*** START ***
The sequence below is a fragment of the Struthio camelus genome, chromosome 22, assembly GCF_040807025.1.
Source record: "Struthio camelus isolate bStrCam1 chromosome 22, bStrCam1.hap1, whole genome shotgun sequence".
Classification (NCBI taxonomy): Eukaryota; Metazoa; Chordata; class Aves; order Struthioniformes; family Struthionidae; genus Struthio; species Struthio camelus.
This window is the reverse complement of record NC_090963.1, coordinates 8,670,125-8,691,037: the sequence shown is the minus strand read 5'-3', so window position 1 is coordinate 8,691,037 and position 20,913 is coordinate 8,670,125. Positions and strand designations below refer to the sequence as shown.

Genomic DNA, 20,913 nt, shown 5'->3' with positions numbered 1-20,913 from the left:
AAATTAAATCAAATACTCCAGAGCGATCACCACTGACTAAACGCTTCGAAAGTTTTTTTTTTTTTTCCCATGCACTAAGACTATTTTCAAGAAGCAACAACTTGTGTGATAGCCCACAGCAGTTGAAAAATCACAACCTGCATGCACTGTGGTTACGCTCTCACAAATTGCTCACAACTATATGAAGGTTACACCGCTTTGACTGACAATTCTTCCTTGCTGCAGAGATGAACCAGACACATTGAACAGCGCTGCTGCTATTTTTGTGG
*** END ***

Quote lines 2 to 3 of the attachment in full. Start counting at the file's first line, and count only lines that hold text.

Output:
Source record: "Struthio camelus isolate bStrCam1 chromosome 22, bStrCam1.hap1, whole genome shotgun sequence".
Classification (NCBI taxonomy): Eukaryota; Metazoa; Chordata; class Aves; order Struthioniformes; family Struthionidae; genus Struthio; species Struthio camelus.